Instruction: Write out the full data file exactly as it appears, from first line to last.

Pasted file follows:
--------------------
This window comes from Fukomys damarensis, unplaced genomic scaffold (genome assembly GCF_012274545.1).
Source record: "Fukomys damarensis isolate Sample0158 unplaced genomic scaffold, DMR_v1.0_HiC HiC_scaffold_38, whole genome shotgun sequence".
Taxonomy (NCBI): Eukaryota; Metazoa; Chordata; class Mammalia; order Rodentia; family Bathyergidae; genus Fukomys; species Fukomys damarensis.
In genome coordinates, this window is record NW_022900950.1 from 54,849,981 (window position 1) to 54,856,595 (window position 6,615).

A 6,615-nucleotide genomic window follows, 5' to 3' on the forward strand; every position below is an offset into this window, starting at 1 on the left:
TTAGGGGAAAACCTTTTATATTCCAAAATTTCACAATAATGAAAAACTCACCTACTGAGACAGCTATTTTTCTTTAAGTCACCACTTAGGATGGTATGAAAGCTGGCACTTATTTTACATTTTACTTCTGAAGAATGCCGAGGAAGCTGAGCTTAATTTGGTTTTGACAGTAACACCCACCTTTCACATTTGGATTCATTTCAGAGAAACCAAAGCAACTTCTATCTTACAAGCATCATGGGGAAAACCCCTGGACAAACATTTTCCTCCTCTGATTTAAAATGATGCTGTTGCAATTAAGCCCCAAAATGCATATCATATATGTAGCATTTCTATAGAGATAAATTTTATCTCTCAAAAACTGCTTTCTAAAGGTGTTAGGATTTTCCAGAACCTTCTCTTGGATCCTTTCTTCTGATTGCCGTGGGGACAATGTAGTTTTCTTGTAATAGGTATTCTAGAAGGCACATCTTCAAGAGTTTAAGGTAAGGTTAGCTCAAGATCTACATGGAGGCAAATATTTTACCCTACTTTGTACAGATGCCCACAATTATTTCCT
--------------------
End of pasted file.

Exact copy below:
This window comes from Fukomys damarensis, unplaced genomic scaffold (genome assembly GCF_012274545.1).
Source record: "Fukomys damarensis isolate Sample0158 unplaced genomic scaffold, DMR_v1.0_HiC HiC_scaffold_38, whole genome shotgun sequence".
Taxonomy (NCBI): Eukaryota; Metazoa; Chordata; class Mammalia; order Rodentia; family Bathyergidae; genus Fukomys; species Fukomys damarensis.
In genome coordinates, this window is record NW_022900950.1 from 54,849,981 (window position 1) to 54,856,595 (window position 6,615).

A 6,615-nucleotide genomic window follows, 5' to 3' on the forward strand; every position below is an offset into this window, starting at 1 on the left:
TTAGGGGAAAACCTTTTATATTCCAAAATTTCACAATAATGAAAAACTCACCTACTGAGACAGCTATTTTTCTTTAAGTCACCACTTAGGATGGTATGAAAGCTGGCACTTATTTTACATTTTACTTCTGAAGAATGCCGAGGAAGCTGAGCTTAATTTGGTTTTGACAGTAACACCCACCTTTCACATTTGGATTCATTTCAGAGAAACCAAAGCAACTTCTATCTTACAAGCATCATGGGGAAAACCCCTGGACAAACATTTTCCTCCTCTGATTTAAAATGATGCTGTTGCAATTAAGCCCCAAAATGCATATCATATATGTAGCATTTCTATAGAGATAAATTTTATCTCTCAAAAACTGCTTTCTAAAGGTGTTAGGATTTTCCAGAACCTTCTCTTGGATCCTTTCTTCTGATTGCCGTGGGGACAATGTAGTTTTCTTGTAATAGGTATTCTAGAAGGCACATCTTCAAGAGTTTAAGGTAAGGTTAGCTCAAGATCTACATGGAGGCAAATATTTTACCCTACTTTGTACAGATGCCCACAATTATTTCCT